General James B. Smith is Warden of the Southern Illinois Penitentiary
and has for several years been identified with public affairs at Menard. All
the years of his citizenship have been given to his state and whether in
private life, military service or as public official, he has pursued the
same earnest and straightforward course which commends him so universally
General Smith might almost be termed a native of Oldham county, Kentucky, but he was born in Johnson county, Indiana, his birth having occurred November 25, 1839. He grew up on the paternal homestead in the corncracker state to the age of sixteen years, at which time his parents moved to Indiana, whence he came to Illinois in 1857 and settled in Clay county, near Clay City, where the General has since made his home.
General Smith's father was Frank P. Smith, who spent his life largely as farmer and merchant. He died in 1867, at the age of 58 years. He was born in Kentucky but his people were from near Fairfax Courthouse, Virginia. He married Harriet Troutman, who died in 1906, at the age of eighty-eight years. Their children were: S. Webber, who passed his life at Columbus, Indiana, and died there leaving a family; James B. of Illinois, the subject of this sketch; Mrs. Emma McCreary of Detroit, Mich.; and Frank P., of near Franklin, Indiana.
The common schools have the credit of having equipped James B. Smith for his duties as a citizen. For some months he was a student in Moore's Hill College and he seems to have accepted the calling of his father that of farming as his own, when he began the independent years of his life. His plans were interrupted suddenly by the culmination of the political unrest of the nation by open rebellion of the Southern states and the call of the president for troops to restore order, Before his twenty-second birthday, in October, 1861, he enlisted at Clay City as a private in Company K, Fortieth Illinois Volunteer Infantry, under Colonel Stephen G. Hicks, and became a finite part of the Army of the Tennessee. The command got into the enemy's country at Paducah, Kentucky, and took part in the battle of Shiloh. The engagements with Van Dorn at Holly Springs and the fight at Corinth followed in quick succession and the campaign proper against Vicksburg and the siege and capture of the city were all participated in by Mr. Smith. Following the capitulations of Vicksburg, the Fortieth Illinois took part in the chase of General Johnson's army eastward and fought that force at Jackson, Mississippi. From there the Federals returned to Vicksburg and were sent by transport to Memphis, from which place they marched across the state to Chattanooga and attacked General Bragg's army.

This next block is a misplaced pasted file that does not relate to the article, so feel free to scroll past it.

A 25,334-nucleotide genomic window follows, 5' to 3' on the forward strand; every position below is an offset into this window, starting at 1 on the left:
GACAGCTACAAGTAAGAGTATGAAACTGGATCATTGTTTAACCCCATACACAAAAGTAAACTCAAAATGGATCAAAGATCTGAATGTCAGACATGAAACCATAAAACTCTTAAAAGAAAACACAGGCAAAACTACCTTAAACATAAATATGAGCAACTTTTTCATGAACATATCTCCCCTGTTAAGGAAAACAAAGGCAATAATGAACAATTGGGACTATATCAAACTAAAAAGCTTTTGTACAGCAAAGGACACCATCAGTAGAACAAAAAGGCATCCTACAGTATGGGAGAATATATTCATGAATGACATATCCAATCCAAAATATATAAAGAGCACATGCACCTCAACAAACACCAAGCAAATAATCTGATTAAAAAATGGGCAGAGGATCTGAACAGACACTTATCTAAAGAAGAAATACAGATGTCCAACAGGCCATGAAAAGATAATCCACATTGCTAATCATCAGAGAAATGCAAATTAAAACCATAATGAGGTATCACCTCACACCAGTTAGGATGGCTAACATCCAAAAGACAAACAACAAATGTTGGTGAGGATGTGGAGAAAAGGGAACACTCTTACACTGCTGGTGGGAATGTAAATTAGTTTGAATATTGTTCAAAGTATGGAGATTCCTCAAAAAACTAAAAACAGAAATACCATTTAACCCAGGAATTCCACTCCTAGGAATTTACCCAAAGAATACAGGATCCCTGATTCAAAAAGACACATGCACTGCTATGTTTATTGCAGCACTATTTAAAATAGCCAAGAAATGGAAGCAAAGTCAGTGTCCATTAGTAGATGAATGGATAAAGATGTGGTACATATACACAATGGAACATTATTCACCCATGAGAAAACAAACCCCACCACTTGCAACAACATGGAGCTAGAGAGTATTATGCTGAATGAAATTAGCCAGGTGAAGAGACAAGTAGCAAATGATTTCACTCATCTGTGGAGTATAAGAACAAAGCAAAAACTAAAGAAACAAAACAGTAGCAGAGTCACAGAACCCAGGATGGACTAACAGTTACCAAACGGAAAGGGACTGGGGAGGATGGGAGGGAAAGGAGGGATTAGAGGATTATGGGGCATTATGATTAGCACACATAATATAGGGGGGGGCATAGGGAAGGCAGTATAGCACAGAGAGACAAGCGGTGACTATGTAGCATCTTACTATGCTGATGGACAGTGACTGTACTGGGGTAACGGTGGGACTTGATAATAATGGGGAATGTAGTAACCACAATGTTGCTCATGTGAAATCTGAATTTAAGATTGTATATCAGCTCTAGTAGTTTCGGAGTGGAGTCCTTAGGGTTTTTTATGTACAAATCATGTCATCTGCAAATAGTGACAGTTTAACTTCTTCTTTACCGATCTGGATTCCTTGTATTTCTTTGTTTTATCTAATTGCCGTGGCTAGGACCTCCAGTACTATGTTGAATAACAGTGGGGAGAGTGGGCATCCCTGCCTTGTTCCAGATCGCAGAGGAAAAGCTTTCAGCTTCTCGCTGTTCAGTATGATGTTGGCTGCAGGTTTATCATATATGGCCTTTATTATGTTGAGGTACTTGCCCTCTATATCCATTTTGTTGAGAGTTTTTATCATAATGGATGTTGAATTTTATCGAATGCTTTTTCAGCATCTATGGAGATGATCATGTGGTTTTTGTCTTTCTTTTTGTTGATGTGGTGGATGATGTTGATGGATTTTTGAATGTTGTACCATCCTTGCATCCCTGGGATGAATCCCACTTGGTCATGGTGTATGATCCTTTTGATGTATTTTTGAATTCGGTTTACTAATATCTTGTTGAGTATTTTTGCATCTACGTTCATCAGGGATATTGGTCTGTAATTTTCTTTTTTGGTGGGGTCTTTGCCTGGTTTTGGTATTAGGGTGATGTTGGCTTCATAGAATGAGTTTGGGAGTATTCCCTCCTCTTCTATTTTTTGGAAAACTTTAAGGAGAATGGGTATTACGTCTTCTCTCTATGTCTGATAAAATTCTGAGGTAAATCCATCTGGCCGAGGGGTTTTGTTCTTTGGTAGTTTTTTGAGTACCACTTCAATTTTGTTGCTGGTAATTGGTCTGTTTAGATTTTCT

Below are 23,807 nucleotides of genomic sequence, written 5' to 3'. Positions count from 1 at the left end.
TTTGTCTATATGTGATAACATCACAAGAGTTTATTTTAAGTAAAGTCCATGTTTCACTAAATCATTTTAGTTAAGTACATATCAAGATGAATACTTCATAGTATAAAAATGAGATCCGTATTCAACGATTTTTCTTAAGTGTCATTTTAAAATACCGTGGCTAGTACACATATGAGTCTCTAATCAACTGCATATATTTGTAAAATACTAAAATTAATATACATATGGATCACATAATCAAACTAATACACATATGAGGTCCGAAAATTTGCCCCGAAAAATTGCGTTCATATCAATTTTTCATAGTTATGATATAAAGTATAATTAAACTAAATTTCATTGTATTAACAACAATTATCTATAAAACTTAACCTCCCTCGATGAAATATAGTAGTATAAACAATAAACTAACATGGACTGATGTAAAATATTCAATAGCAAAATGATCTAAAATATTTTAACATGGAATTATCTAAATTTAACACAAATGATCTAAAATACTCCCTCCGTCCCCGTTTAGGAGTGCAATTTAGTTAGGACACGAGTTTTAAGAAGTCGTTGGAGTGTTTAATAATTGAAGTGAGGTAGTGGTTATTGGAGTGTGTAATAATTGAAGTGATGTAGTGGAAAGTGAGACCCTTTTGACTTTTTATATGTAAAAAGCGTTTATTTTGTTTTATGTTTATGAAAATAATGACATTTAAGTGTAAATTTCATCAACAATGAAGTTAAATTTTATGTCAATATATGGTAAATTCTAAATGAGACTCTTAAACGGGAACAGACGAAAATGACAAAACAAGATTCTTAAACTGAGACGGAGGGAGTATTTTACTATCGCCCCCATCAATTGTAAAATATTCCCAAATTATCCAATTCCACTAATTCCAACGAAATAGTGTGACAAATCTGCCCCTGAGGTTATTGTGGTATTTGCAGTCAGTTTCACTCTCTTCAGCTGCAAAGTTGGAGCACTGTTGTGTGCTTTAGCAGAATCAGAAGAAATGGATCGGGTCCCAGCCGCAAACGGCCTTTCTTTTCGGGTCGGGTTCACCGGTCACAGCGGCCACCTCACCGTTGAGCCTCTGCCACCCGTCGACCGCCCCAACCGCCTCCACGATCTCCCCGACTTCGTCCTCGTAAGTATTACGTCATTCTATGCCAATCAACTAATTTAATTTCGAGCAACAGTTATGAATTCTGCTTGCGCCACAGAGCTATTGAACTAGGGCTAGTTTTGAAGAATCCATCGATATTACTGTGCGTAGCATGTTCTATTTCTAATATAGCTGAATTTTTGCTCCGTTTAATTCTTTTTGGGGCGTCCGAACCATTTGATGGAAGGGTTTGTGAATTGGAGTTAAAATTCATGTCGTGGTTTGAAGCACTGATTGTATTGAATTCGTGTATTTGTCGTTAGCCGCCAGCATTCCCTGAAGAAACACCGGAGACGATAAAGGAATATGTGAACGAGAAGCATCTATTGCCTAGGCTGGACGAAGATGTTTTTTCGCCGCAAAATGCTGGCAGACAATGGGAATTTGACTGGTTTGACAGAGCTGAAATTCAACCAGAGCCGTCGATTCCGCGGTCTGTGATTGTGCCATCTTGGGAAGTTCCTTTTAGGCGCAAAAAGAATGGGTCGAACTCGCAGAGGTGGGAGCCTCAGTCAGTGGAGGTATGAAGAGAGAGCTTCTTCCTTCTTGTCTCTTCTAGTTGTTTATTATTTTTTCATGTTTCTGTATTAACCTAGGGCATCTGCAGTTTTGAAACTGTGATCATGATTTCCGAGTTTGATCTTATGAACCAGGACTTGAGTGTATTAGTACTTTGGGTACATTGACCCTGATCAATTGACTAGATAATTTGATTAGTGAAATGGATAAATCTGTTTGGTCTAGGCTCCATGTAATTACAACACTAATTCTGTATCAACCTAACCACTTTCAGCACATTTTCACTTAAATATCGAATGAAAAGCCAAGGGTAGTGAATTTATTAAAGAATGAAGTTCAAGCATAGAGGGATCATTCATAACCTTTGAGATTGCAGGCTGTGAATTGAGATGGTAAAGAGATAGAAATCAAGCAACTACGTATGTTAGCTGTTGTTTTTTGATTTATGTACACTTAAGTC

On the 25th of November, his birthday, General Smith was wounded at Missionary Ridge. He recovered sufficiently to rejoin his regiment at Big Shanty, Georgia, and took part in the remainder of the famous Atlanta campaign. He fought on the 22nd of July there and participated in another memorable engagement on the 28th, under General Logan, being again wounded. This injury prevented his going on to the sea with General Sherman's army and he returned to Nashville, whence he was sent back to Illinois and soon discharged. After eighteen months of service, Mr. Smith was commissioned second lieutenant of his company and was discharged with that rank.